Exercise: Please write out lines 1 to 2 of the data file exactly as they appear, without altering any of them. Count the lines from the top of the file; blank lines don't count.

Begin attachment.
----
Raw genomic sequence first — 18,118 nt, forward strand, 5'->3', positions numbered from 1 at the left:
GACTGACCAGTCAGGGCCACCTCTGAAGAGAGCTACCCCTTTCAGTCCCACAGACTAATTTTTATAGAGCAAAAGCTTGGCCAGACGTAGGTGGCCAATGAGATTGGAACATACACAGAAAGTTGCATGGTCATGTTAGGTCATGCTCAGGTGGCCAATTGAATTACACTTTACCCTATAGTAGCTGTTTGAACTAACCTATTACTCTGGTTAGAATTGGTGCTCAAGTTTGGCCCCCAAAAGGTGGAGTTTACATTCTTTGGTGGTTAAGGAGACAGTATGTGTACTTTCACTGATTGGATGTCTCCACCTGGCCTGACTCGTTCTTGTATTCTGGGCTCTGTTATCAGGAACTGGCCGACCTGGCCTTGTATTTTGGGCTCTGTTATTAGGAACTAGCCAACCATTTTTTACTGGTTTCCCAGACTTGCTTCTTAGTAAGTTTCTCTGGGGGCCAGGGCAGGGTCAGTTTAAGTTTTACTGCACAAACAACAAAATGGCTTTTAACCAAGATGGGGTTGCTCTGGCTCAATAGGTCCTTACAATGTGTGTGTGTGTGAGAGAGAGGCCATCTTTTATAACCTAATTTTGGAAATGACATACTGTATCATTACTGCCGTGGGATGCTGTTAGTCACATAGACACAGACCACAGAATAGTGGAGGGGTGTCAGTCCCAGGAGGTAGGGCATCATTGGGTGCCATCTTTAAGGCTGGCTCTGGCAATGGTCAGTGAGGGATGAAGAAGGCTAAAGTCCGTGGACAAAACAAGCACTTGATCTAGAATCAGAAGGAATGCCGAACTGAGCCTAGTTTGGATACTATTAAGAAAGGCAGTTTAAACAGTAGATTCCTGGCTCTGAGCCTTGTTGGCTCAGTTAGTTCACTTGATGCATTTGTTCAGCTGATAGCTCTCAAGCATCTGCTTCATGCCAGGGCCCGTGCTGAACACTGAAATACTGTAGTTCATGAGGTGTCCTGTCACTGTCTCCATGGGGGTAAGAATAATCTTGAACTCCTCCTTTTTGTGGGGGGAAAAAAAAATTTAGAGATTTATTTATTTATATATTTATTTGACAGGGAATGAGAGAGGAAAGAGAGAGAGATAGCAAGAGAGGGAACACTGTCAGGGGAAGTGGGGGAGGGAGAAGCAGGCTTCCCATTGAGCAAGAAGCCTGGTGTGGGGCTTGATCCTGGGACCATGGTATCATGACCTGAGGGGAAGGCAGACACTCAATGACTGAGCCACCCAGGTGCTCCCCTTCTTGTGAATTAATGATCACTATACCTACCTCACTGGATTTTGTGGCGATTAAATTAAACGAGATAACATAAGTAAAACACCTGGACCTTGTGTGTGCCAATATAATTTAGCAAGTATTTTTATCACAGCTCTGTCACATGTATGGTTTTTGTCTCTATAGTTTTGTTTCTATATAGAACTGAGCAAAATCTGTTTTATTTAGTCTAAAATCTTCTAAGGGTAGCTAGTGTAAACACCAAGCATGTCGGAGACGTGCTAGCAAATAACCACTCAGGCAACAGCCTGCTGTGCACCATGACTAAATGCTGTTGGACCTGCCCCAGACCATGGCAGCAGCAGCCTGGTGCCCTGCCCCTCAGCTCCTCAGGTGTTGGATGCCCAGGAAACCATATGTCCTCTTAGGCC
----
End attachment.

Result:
Raw genomic sequence first — 18,118 nt, forward strand, 5'->3', positions numbered from 1 at the left:
GACTGACCAGTCAGGGCCACCTCTGAAGAGAGCTACCCCTTTCAGTCCCACAGACTAATTTTTATAGAGCAAAAGCTTGGCCAGACGTAGGTGGCCAATGAGATTGGAACATACACAGAAAGTTGCATGGTCATGTTAGGTCATGCTCAGGTGGCCAATTGAATTACACTTTACCCTATAGTAGCTGTTTGAACTAACCTATTACTCTGGTTAGAATTGGTGCTCAAGTTTGGCCCCCAAAAGGTGGAGTTTACATTCTTTGGTGGTTAAGGAGACAGTATGTGTACTTTCACTGATTGGATGTCTCCACCTGGCCTGACTCGTTCTTGTATTCTGGGCTCTGTTATCAGGAACTGGCCGACCTGGCCTTGTATTTTGGGCTCTGTTATTAGGAACTAGCCAACCATTTTTTACTGGTTTCCCAGACTTGCTTCTTAGTAAGTTTCTCTGGGGGCCAGGGCAGGGTCAGTTTAAGTTTTACTGCACAAACAACAAAATGGCTTTTAACCAAGATGGGGTTGCTCTGGCTCAATAGGTCCTTACAATGTGTGTGTGTGTGAGAGAGAGGCCATCTTTTATAACCTAATTTTGGAAATGACATACTGTATCATTACTGCCGTGGGATGCTGTTAGTCACATAGACACAGACCACAGAATAGTGGAGGGGTGTCAGTCCCAGGAGGTAGGGCATCATTGGGTGCCATCTTTAAGGCTGGCTCTGGCAATGGTCAGTGAGGGATGAAGAAGGCTAAAGTCCGTGGACAAAACAAGCACTTGATCTAGAATCAGAAGGAATGCCGAACTGAGCCTAGTTTGGATACTATTAAGAAAGGCAGTTTAAACAGTAGATTCCTGGCTCTGAGCCTTGTTGGCTCAGTTAGTTCACTTGATGCATTTGTTCAGCTGATAGCTCTCAAGCATCTGCTTCATGCCAGGGCCCGTGCTGAACACTGAAATACTGTAGTTCATGAGGTGTCCTGTCACTGTCTCCATGGGGGTAAGAATAATCTTGAACTCCTCCTTTTTGTGGGGGGAAAAAAAAATTTAGAGATTTATTTATTTATATATTTATTTGACAGGGAATGAGAGAGGAAAGAGAGAGAGATAGCAAGAGAGGGAACACTGTCAGGGGAAGTGGGGGAGGGAGAAGCAGGCTTCCCATTGAGCAAGAAGCCTGGTGTGGGGCTTGATCCTGGGACCATGGTATCATGACCTGAGGGGAAGGCAGACACTCAATGACTGAGCCACCCAGGTGCTCCCCTTCTTGTGAATTAATGATCACTATACCTACCTCACTGGATTTTGTGGCGATTAAATTAAACGAGATAACATAAGTAAAACACCTGGACCTTGTGTGTGCCAATATAATTTAGCAAGTATTTTTATCACAGCTCTGTCACATGTATGGTTTTTGTCTCTATAGTTTTGTTTCTATATAGAACTGAGCAAAATCTGTTTTATTTAGTCTAAAATCTTCTAAGGGTAGCTAGTGTAAACACCAAGCATGTCGGAGACGTGCTAGCAAATAACCACTCAGGCAACAGCCTGCTGTGCACCATGACTAAATGCTGTTGGACCTGCCCCAGACCATGGCAGCAGCAGCCTGGTGCCCTGCCCCTCAGCTCCTCAGGTGTTGGATGCCCAGGAAACCATATGTCCTCTTAGGCC